Stack Overflow is a community of 4.7 million programmers, just like you, helping each other.

Join them; it only takes a minute:

Sign up
Join the Stack Overflow community to:
  1. Ask programming questions
  2. Answer and help your peers
  3. Get recognized for your expertise

i'm looking for a way to generate an aspectJ aspect out of a Java class during my build process. The goal ist to generate an inter-type declaration aspect that contains a String constant for each attribute of the java class.

Java class:

public class CarDTO {

    private String vendor;
    private String name;

    public String getVendor() {}
    public String getName() {}

This is the aspect which should be generated:

aspect CarAspect 
     public static final String CarDTO.VENDOR = "vendor";
     public static final String CarDTO.NAME = "name";

Does any obne know a tool or a plugin for maven etc with which i can achieve this behaviour?



share|improve this question
Wouldn't it be better to move your getters and setters into the aspect as well? – Andrew Eisenberg Mar 23 '11 at 19:57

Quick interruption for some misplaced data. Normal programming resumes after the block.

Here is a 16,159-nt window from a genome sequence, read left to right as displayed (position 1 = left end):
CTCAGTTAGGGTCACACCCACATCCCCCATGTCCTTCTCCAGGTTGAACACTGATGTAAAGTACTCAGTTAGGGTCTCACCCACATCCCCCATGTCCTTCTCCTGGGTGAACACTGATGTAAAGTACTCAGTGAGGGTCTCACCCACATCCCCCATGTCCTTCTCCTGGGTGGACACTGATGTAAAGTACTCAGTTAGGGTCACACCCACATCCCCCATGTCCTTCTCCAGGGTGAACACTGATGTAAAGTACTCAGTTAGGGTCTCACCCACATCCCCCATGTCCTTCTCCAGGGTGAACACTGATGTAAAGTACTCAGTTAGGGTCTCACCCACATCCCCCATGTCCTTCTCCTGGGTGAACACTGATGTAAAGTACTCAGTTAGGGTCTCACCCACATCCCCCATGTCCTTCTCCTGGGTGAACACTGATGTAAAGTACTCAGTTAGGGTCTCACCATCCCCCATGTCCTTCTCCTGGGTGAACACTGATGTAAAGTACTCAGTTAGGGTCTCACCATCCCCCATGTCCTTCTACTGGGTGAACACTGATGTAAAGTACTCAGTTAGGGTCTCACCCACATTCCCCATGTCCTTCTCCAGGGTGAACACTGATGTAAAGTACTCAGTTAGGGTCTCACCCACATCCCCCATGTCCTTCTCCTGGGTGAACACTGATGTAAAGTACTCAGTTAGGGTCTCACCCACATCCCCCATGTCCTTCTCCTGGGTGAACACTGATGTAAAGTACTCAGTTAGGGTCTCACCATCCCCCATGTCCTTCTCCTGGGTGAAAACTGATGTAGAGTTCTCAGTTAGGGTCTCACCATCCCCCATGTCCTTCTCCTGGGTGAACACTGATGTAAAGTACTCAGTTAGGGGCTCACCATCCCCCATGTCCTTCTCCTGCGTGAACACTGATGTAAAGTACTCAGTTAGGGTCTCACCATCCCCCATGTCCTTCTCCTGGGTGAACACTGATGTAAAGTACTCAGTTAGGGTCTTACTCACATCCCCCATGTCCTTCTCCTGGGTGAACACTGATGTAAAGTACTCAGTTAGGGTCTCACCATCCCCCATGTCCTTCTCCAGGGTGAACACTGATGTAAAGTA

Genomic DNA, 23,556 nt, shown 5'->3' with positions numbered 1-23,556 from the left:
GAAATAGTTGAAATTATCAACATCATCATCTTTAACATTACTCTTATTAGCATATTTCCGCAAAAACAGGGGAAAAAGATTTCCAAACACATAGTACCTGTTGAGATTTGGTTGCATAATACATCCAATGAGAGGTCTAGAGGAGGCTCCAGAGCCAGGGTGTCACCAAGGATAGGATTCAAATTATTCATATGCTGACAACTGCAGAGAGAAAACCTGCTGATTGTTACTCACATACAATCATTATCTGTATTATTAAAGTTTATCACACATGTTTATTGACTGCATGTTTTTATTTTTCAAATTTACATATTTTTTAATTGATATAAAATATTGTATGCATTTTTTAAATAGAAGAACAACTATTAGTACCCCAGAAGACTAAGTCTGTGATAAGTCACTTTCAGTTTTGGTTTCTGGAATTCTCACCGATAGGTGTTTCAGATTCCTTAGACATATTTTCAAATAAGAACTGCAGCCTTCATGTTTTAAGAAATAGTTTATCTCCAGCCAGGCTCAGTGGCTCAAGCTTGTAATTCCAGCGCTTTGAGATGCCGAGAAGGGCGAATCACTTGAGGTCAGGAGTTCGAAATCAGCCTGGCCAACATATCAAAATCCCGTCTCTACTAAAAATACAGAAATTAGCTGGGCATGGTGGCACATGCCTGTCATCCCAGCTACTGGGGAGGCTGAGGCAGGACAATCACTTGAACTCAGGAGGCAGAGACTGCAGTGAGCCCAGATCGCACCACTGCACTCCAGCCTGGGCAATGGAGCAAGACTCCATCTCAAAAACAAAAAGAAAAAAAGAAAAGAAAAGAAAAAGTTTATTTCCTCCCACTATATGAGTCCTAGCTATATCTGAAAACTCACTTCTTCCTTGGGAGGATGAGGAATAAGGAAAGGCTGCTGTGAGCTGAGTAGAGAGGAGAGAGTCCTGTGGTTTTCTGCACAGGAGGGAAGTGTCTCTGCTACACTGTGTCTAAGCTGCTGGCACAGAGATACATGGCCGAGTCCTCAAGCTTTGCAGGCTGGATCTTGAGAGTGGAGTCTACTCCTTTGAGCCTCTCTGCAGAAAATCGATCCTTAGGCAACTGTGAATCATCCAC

Well, no. We use the getters and setters in our backend code. Therefore its easier to have them directly in the DTOs. Prevents compilation errors =) – martin Mar 30 '11 at 7:18

You could generate this code with CodeSmith Generator. If you are using JScript (Microsoft) inside of Visual Studio you could use our GenerateOnBuild or MSBuild (see this document aswell) support. Otherwise you could shell the CodeSmith Generator executable from within your build process and have it generate code that way too.

A custom template would need to be built to parse the file and generate the code. Out of the box we support Parsing Visual Basic or CSharp Code Files and generating off of Visual Basic or CSharp (this isn't helpful for you but it shows you that it has been done and is supported). Here is some documentation on creating a custom template.

Also, I do know that you can take a compiled jar file and convert it to a .NET assembly. From here you could use reflection in a template and generate your Java code.

This might not be the best alternative as you don't have Eclipse integration (depending on your editor, but it is an alternative solution that could solve this issue easily. Also you can write your template in JScript, CSharp or Visual Basic)

Thanks -Blake Niemyjski (CodeSmith Employee)

share|improve this answer

Perhaps you can try annotation processing. See apt:

Eclipse and AspectJ recognize annotation processing in both full and incremental builds.